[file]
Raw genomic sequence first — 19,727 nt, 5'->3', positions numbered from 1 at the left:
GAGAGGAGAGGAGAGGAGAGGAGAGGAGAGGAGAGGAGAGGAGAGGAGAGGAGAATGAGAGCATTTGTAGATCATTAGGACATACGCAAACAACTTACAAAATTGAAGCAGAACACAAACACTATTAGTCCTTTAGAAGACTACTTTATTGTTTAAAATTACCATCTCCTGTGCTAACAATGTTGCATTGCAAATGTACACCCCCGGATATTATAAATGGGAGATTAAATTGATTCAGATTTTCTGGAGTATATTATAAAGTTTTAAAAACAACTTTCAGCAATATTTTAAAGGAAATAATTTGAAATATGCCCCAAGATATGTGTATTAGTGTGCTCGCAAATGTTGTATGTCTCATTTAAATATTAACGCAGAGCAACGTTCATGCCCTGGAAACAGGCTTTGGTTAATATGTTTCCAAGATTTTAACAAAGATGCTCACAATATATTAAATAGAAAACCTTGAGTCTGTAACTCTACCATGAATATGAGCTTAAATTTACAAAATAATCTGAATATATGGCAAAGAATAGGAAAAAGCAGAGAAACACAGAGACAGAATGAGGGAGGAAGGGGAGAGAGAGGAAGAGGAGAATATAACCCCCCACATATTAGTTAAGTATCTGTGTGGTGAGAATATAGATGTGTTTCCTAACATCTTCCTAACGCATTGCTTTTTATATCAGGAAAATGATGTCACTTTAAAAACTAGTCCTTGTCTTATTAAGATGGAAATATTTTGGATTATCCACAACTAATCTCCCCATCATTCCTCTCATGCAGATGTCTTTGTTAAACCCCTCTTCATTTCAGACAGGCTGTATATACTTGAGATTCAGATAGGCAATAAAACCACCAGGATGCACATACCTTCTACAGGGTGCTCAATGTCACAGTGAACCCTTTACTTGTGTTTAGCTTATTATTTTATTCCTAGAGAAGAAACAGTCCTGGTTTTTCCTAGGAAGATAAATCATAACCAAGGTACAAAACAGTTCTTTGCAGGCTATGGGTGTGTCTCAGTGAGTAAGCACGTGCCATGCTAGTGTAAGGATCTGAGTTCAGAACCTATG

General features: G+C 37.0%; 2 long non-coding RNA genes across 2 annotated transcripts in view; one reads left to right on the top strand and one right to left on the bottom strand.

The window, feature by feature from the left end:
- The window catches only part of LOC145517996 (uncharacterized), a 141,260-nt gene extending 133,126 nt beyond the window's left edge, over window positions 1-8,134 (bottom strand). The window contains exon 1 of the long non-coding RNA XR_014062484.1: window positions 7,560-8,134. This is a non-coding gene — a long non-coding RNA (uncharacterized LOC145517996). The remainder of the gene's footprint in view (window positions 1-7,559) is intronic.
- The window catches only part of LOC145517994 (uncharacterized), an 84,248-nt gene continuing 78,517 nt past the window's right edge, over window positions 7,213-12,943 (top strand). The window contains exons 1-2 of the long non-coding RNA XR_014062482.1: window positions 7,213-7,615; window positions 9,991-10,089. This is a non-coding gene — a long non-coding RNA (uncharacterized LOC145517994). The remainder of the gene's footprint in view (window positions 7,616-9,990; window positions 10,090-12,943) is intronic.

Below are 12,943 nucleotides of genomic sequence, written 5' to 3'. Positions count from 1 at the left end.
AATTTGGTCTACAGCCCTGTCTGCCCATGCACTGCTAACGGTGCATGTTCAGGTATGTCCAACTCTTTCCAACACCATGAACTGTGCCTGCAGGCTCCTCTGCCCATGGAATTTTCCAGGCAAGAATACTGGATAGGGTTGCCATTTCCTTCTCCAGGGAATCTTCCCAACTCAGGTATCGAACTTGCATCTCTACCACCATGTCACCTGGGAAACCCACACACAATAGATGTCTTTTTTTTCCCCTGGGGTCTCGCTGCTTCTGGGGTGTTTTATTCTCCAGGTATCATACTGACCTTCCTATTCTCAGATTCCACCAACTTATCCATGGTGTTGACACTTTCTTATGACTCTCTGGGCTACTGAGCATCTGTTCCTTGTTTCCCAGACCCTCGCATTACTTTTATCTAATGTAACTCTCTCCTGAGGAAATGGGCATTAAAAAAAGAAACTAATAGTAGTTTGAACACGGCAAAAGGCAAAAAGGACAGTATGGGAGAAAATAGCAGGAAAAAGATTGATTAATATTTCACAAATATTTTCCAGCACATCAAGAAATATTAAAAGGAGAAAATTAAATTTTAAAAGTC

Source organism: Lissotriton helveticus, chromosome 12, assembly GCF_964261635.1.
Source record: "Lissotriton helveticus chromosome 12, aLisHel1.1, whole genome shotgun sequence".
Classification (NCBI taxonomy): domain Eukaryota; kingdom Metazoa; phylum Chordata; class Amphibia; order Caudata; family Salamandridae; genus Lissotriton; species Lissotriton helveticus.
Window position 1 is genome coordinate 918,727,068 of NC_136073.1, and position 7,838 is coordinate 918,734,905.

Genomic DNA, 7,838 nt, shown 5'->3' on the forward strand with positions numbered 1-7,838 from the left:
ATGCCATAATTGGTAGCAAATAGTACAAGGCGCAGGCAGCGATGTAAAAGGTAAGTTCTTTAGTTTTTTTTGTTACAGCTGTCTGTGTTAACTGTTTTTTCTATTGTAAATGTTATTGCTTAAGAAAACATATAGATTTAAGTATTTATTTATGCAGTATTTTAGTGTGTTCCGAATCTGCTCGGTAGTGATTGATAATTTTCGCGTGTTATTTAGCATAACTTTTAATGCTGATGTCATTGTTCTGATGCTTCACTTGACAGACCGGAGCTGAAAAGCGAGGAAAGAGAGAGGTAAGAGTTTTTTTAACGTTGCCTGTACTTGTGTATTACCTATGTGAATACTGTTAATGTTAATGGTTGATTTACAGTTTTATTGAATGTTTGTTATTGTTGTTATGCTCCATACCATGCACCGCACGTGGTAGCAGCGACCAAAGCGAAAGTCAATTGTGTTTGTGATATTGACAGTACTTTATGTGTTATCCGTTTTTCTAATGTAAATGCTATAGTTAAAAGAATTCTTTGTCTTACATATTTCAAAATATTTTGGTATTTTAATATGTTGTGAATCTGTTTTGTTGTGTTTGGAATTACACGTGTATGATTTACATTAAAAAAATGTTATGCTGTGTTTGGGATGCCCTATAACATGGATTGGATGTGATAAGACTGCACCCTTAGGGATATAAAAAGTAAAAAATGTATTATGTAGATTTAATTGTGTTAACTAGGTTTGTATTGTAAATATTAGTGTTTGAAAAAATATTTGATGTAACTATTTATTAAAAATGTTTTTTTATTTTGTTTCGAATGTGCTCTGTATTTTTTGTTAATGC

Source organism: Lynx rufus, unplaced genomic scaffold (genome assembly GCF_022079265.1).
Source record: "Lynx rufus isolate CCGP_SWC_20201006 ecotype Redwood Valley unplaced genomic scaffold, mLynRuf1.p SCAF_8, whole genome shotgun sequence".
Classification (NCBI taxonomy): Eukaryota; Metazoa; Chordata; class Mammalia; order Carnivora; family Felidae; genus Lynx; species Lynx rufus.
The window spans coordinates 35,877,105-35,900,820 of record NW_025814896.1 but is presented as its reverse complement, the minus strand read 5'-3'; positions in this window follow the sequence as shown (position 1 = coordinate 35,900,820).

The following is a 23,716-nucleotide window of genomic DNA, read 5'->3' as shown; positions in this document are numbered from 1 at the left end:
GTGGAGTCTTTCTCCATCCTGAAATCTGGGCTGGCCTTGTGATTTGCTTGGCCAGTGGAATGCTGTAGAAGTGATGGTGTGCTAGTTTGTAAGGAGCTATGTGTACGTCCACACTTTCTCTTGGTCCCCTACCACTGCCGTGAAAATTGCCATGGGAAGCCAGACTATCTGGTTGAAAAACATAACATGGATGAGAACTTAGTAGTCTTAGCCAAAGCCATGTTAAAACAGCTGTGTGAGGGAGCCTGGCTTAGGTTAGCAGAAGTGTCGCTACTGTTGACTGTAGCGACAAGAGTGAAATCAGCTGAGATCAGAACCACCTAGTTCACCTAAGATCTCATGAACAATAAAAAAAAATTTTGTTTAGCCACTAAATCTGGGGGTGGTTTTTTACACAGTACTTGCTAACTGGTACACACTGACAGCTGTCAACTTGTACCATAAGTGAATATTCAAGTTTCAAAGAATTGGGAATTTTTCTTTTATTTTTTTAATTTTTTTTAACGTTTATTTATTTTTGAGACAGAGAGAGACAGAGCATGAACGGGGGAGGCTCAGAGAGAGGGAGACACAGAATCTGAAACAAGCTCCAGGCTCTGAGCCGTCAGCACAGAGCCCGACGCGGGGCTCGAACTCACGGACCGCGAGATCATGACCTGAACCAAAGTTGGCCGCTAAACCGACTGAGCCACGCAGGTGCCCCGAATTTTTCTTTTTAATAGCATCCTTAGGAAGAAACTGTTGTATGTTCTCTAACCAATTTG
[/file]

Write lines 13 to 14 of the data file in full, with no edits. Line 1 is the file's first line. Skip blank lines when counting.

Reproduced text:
Genomic DNA, 7,838 nt, shown 5'->3' on the forward strand with positions numbered 1-7,838 from the left:
ATGCCATAATTGGTAGCAAATAGTACAAGGCGCAGGCAGCGATGTAAAAGGTAAGTTCTTTAGTTTTTTTTGTTACAGCTGTCTGTGTTAACTGTTTTTTCTATTGTAAATGTTATTGCTTAAGAAAACATATAGATTTAAGTATTTATTTATGCAGTATTTTAGTGTGTTCCGAATCTGCTCGGTAGTGATTGATAATTTTCGCGTGTTATTTAGCATAACTTTTAATGCTGATGTCATTGTTCTGATGCTTCACTTGACAGACCGGAGCTGAAAAGCGAGGAAAGAGAGAGGTAAGAGTTTTTTTAACGTTGCCTGTACTTGTGTATTACCTATGTGAATACTGTTAATGTTAATGGTTGATTTACAGTTTTATTGAATGTTTGTTATTGTTGTTATGCTCCATACCATGCACCGCACGTGGTAGCAGCGACCAAAGCGAAAGTCAATTGTGTTTGTGATATTGACAGTACTTTATGTGTTATCCGTTTTTCTAATGTAAATGCTATAGTTAAAAGAATTCTTTGTCTTACATATTTCAAAATATTTTGGTATTTTAATATGTTGTGAATCTGTTTTGTTGTGTTTGGAATTACACGTGTATGATTTACATTAAAAAAATGTTATGCTGTGTTTGGGATGCCCTATAACATGGATTGGATGTGATAAGACTGCACCCTTAGGGATATAAAAAGTAAAAAATGTATTATGTAGATTTAATTGTGTTAACTAGGTTTGTATTGTAAATATTAGTGTTTGAAAAAATATTTGATGTAACTATTTATTAAAAATGTTTTTTTATTTTGTTTCGAATGTGCTCTGTATTTTTTGTTAATGC